Crumbly marzipan cookies dusted with icing sugar à la 3.14159265. That’s Givenchy Pi.
In this post, I take you back a few decades to review an early gourmand I first discovered in a Montreal department store on a home visit between jobs here in Japan. I had a boyfriend at the time who smelled delicious and found myself roused to browse the “what’s new in fragrance” section for men. The mathematically inspired bottle of Pi was hard to miss. It came out in 1998, but to me, the bottle design speaks to a previous decade. It’s also very “now” as well. The bottle shape and particularly the texture on the back of the glass is very postmodern unless I am not as adept as I think I am at identifying trends. I’m not a huge fan of the bottle, though; I prefer more minimalist designs like this. However, I approve far more of the juice it contains, which was concocted by perfumer Alberto Morillas, who I’ve mentioned several times on my channel.
When I first smelled it, I thought indeed Pi was something I would wear, not only my guy. Years later, I found this bottle in a thrift store, and indeed I am wearing it. Back in the day, I guess I had more fixed ideas about genders and fragrances and assumed that I couldn’t possibly wear something that targets the male market. Silliness. Sadly, on that day I didn’t pick it up for my boyfriend, either, basically because of the cost to me at the time, and because I wanted to smell him in another scent I preferred for him from the same decade.
Givenchy Pi is a woody aromatic fragrance that the ladies will most certainly enjoy on their own person as well. You can luckily still find this unisex blend. It’s been re-released, but I cannot say with certainty that it’s been reformulated. Reformulation is almost always a given for one reason or another over time (and a reformulation is rarely for the better), but this does smell how I remember it. Cozy, spicy, warm, sweet, vanillic, woody, and almondy with licorice.
- Mandarin orange, tarragon, rosemary, basil,
- anise, neroli, geranium. lily-of-the-valley,
- vanilla, almond, tonka bean, benzoin, cedar
I would purchase this based on the note profile alone! Pi is technically not a gourmand, but it is indeed cozy and delicious. When I last smelled it years ago, I don’t recall picking up on the anise, but now, perhaps due to some scent training, the licorice vibe is obvious to me. But perhaps it’s that same subtle anise scent that might not make it likable for those who aren’t fans of that aromatic black root, that is licorice. Anise is not licorice, I know. They taste different, but they smell similar because they both have anethole, which is an organic flavoring compound.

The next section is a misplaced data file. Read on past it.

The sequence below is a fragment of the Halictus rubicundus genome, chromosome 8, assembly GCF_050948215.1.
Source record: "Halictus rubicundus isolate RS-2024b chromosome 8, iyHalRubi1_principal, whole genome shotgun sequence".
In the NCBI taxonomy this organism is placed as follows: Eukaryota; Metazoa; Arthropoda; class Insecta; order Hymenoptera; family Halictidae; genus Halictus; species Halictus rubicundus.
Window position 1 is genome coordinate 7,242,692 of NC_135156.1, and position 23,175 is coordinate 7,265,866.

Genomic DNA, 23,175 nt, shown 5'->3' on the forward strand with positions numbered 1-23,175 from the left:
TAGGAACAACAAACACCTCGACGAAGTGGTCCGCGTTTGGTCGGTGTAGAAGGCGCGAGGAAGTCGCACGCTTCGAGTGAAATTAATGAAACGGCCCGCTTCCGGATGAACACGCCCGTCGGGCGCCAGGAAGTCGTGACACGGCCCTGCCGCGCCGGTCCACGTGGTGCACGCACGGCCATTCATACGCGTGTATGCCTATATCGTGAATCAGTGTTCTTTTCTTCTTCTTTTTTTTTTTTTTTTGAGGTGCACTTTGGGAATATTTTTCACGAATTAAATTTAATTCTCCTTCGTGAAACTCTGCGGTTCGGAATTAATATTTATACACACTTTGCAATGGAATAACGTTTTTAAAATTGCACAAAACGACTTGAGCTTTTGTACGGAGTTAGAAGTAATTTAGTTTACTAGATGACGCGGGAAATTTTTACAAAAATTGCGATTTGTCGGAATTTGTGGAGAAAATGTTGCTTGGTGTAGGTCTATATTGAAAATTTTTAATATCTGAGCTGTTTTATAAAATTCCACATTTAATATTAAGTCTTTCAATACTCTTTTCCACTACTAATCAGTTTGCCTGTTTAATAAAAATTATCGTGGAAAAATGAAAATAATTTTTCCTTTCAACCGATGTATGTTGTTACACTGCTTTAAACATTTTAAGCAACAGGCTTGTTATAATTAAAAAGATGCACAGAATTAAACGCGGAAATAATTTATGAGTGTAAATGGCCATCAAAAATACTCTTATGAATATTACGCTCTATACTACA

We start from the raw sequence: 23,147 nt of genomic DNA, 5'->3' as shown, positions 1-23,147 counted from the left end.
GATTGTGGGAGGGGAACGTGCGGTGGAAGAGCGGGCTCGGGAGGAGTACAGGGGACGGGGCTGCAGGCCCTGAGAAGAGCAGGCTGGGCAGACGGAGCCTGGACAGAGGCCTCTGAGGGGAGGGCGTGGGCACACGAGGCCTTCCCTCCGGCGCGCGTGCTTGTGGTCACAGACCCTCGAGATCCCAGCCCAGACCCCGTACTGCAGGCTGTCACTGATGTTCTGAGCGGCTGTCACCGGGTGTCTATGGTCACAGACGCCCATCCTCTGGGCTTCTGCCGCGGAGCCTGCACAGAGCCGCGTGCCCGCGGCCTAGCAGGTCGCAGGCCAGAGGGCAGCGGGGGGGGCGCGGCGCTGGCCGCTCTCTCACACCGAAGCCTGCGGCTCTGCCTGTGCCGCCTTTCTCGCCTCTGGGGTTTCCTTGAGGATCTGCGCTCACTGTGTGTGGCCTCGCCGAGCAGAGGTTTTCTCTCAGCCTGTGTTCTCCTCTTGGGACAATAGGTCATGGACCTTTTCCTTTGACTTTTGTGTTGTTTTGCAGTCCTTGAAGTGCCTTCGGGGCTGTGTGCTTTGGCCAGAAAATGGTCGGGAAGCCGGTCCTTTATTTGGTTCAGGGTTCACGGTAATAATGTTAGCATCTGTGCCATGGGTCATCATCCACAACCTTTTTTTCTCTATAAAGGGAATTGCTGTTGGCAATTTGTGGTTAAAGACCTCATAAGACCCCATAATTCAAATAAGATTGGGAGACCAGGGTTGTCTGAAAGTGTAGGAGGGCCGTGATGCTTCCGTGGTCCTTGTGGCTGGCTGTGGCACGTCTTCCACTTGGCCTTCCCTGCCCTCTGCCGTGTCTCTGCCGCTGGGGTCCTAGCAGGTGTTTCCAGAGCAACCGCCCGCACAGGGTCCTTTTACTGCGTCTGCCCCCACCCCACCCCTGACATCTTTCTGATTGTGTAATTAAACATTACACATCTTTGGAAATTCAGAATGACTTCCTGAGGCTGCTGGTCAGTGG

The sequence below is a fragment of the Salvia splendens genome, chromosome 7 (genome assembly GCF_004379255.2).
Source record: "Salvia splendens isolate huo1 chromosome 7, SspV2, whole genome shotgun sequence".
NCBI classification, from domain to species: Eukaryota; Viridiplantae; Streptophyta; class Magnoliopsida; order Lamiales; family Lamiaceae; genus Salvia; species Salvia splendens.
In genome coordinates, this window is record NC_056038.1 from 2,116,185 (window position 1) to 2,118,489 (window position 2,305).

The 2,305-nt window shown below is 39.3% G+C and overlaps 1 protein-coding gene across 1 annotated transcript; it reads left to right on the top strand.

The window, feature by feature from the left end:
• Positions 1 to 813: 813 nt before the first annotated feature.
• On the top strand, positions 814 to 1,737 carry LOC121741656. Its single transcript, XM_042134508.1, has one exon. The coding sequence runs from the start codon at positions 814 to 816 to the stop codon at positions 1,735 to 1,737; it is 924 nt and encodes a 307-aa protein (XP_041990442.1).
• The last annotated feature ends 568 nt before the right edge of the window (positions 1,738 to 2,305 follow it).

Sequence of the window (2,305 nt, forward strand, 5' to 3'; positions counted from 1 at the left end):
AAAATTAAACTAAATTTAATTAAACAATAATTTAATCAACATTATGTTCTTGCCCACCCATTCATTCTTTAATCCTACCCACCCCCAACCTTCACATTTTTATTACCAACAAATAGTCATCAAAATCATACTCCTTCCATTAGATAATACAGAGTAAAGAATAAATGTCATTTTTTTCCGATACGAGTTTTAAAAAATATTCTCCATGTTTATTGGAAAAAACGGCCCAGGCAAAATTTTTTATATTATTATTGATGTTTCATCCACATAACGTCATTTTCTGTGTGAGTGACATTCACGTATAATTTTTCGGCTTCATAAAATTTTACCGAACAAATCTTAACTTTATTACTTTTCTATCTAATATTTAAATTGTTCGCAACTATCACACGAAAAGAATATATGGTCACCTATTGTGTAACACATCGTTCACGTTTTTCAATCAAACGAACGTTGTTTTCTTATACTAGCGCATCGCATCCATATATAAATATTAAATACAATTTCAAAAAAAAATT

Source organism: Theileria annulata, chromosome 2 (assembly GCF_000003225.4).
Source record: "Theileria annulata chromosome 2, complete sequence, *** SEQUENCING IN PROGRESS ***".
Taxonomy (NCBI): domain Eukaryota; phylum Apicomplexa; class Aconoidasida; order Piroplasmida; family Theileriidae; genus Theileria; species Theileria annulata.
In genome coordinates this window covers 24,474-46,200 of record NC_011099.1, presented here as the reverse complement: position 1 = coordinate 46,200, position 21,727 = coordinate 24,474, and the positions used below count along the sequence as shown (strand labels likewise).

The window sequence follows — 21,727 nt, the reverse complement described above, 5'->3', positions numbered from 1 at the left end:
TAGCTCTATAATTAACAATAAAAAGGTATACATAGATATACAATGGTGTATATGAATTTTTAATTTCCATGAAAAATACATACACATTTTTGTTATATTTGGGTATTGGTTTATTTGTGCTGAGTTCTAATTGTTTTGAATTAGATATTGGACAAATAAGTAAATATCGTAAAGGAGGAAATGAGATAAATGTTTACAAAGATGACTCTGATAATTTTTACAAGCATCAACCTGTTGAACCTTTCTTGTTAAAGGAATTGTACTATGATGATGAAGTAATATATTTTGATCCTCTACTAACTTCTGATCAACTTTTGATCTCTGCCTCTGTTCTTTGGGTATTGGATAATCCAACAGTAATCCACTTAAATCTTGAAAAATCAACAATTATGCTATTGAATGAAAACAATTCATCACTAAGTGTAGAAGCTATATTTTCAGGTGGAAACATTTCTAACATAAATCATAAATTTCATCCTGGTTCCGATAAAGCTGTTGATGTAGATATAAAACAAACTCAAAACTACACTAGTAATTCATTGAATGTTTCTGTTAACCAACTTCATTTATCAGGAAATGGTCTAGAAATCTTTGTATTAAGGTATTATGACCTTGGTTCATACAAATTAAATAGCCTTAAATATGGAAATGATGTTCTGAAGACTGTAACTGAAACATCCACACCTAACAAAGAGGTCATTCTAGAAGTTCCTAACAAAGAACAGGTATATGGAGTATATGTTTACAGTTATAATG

Booziness, burnt sugar, and vanilla in all its permutations permeate this scent from start to finish. And mixed with the almonds, it’s beautiful, especially when the alcohol starts evaporating. This common thread is present throughout the fragrance, but more from the heart notes onward. Marzipan absolutely comes to mind. Baked brown sugar adds a sweet layer to the dark, nutty, vanilla and anise-laced tonka beans and resinous benzoin. If you’re a fan of the more expensive Spiritueuse Double Vanille by Guerlain, this relatively affordable classic might be up your alley, I think. It’s by no means a dupe, but it has the same type of vibe.
Where this well-blended and sensual fragrance leans a smidge masculine to my mind is in the opening, which is short-lived. Overall, it’s fairly linear, but the start is slightly green and barbershoppy. I’ve read some people say it’s soapy, but I disagree. It’s just got a slightly dapper, spicy green start. Although it’s unisex, I would also describe this as gentlemanly, especially when thinking of its top notes. I’d also say it’s a mature fragrance – calm and sensual rather than energetic and playful. It’s sensual, but not seductive for a first date. Think sexy with someone you are already very comfortable with. I think the person who wears this knows who they are and is open to trying new things. It’s a classic fragrance now, but it’s by no means dated or easily pigeonholed into a period. It’s very wearable today – very wearable, period. I envision it in colder months, but I think it works for different levels of formality and times of day.
I don’t think Pi is a performance monster, but it’s not the weakest blend either, especially when compared to more contemporary creations. It’s more of a fall and winter snuggle-close fragrance, meaning it doesn’t project a great deal. The sillage is nice and it will last a few hours, but far from the entire day. I’d spray it on for date night AFTER dinner.
Overall, this is an easy pull-off-the-shelf item for day-to-day wear. It’s not one of my top fragrances of all time, but I’d say it’s a solid release. I’ve decanted some of this for my reference collection, but plan to pass on the remains of this lovely scent to one of a handful of students who have won prizes for their performance in class this semester. I told them I hadn’t gone shopping yet, and upon hearing that, one particular student asked me specifically for fragrance. Students and faculty apparently know when I’m on campus by the way because they can smell me. There are worse reputations.
Pi is a commercially successful release, and as such, you can bet there are flankers. Pi Fraiche came out in 2001, Pi Metalic Collector in 2004, Pi Original Code and Pi Leather Jacket in 2006 and Pi Neo in 2008. Sadly, I’ve not sniffed those yet. As you may know, I have a bias against flankerization. But if you know any of them and think any are better than the original, I’d like to know. Comments are welcome.